Mourinho hardly looked pleased with Chelsea's professional performance against Stoke
After Paris Saint-Germain's victory, Mourinho bemoaned Chelsea's lack of a "real striker" and his description was most pertinent when Torres contrived to miss a presentable chance in the 24th minute. The Spaniard was gifted a one-on-one when Erik Pieters cushioned the ball into his path from Cesar Azpilicueta's cross, yet he stumbled after his first touch and Asmir Begovic smothered the ball. Mourinho looked more unsurprised than disappointed. Torres would not get on the scoresheet.
Mourinho was more animated when Torres' theatrical dive did not earn a penalty. Mourinho's gripes have scarcely been heard in the Stamford Bridge press box since he returned, yet he was audibly livid as he took out his ire on the fourth official, Roger East. It was ludicrous to combust in such a manner, but at least he declined to blame a striker on this occasion.
Mohamed Salah scored eight minutes later to settle an impatient crowd. Mourinho remained as unmoved as Robert de Niro but morphed into Joe Pesci soon after when he angrily remonstrated with the Stoke City assistant manager Mark Bowen, evidently still miffed Torres had not received a penalty. He could have no complaints when Ivanović's headed goal was rightly disallowed for offside.
But the other linesman was not as fortunate. Indecision over a throw-in prompted an infuriated Mourinho to leap out of his seat again, even though Chelsea earned the set-piece. His own assistant, Rui Faria, was not spared, either, during an irascible first 45 minutes in which there was more entertainment on the touchline than on the pitch.
Stoke were their usual rumbustious selves. Charlie Adam, retrospectively banned for stamping on Olivier Giroud earlier this year, was fortunate not to be censured when he trod on Schürrle, although the incident happened so frantically Mourinho remained seated. He was not as furious after the interval, chiefly thanks to the surrendering Stoke.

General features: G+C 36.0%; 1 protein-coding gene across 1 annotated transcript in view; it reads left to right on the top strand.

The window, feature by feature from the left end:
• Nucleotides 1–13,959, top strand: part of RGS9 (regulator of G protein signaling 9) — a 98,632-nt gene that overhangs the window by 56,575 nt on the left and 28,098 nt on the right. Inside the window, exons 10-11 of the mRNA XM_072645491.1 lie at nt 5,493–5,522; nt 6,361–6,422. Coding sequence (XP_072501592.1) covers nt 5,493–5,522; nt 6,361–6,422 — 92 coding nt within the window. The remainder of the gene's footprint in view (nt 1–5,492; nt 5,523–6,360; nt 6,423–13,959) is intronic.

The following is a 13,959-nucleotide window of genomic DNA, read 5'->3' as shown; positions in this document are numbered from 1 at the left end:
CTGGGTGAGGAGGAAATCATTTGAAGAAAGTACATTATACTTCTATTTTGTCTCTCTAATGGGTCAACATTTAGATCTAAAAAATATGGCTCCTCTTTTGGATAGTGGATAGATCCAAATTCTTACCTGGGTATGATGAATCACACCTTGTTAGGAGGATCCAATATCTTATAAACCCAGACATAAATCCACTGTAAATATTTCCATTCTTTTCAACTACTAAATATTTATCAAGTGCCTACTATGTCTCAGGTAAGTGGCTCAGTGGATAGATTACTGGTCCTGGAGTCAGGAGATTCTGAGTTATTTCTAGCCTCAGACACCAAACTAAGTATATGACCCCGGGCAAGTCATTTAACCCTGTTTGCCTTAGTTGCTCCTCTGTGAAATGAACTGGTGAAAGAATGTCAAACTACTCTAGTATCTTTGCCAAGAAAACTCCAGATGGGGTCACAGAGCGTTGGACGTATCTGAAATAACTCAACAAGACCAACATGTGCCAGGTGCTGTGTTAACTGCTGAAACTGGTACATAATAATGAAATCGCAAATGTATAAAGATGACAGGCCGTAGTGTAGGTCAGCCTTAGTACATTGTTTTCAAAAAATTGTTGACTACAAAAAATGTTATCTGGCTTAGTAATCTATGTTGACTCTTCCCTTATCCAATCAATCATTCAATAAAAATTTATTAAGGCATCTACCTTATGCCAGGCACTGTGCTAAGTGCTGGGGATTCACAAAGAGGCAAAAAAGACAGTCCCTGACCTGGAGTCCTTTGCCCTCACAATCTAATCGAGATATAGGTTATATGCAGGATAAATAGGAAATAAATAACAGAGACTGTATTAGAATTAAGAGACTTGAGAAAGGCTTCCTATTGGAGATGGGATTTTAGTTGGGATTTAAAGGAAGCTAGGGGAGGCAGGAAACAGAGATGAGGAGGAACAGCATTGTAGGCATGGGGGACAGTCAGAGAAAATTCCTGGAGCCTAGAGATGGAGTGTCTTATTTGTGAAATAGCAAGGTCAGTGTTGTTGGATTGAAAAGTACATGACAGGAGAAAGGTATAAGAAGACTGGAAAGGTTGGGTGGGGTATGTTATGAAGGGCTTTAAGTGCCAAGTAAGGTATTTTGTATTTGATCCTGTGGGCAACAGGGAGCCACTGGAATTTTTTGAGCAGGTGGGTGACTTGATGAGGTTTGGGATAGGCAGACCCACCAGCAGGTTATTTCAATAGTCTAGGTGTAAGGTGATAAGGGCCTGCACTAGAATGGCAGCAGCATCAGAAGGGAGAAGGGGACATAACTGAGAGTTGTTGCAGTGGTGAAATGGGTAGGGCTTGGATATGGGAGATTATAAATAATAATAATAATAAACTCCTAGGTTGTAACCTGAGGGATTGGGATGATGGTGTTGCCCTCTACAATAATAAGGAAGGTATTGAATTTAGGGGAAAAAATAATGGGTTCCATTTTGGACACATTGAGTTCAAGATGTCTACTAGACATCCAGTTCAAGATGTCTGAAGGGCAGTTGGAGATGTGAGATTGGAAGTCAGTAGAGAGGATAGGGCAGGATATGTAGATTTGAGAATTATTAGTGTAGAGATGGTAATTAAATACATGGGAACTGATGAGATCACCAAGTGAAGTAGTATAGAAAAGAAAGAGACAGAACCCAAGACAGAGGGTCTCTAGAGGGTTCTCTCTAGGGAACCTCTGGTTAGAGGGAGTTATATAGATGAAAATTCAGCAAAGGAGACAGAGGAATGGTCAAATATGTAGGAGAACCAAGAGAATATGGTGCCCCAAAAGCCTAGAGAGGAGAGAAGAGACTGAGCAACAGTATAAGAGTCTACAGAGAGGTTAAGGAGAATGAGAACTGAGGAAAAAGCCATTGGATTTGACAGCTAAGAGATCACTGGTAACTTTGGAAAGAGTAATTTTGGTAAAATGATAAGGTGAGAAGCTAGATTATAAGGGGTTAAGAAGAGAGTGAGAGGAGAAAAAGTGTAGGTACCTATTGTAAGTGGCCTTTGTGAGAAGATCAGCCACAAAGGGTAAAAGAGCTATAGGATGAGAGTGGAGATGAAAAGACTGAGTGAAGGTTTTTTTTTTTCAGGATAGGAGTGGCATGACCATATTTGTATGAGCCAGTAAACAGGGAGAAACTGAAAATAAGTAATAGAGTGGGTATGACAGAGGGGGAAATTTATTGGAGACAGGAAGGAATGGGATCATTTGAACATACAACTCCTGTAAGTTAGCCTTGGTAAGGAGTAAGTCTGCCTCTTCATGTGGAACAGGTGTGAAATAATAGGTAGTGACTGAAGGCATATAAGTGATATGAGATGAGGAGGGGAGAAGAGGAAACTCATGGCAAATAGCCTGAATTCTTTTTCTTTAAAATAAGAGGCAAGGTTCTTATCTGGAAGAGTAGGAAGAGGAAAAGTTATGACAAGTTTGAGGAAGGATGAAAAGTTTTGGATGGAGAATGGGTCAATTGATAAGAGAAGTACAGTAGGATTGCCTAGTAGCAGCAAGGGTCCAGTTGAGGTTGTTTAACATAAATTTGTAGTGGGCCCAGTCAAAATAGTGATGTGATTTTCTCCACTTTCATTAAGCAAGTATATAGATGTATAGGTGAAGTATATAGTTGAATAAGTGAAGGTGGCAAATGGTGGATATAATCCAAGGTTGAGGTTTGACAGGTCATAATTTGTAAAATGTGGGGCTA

"I like aggressive football," Mourinho deadpanned. "I can't go inside the player's brains to make the decision whether it was intentional to hurt or not."
On the same day Juan Mata sparkled for Manchester United, his indirect replacement - Salah - also shone. Starting on the right, he finished his second Chelsea goal with a sweetly-struck left-footer and dribbled across the pitch to be upended by the awful Andy Wilkinson and win the game-killing penalty. Spotkick expert Eden Hazard had just replaced Schürrle yet Lampard was allowed to take the kick. Begovic denied him, but the ball span out of his grasp and the veteran midfielder tapped in his eighth goal of the season. His manager's mood barely improved during the game, although Mourinho was glowing afterwards.
"I think Chelsea did very well [to buy him]. We sold a great player who is 26 or 27-years-old [Mata, who is 25] and we bought a kid from a different habitat, an Egyptian player playing in Switzerland, we knew the kid was going to need time. We know next season he will be a really good player for us. This season step-by-step.
"One thing is you feel immediately is the connection between him and the crowd. They like him. They like his style of playing. Chelsea did very well to bring him."
Salah, vivacious and versatile, was moved into the No.10 role upon Hazard's introduction and assisted Willian's classy curler in the 72nd minute. The game's standout aesthetic moment could not generate a flicker of a smile from Mourinho, either. No one has believed Mourinho's defeatist drivel about Chelsea's small chances of a title win, but they might now, even in victory.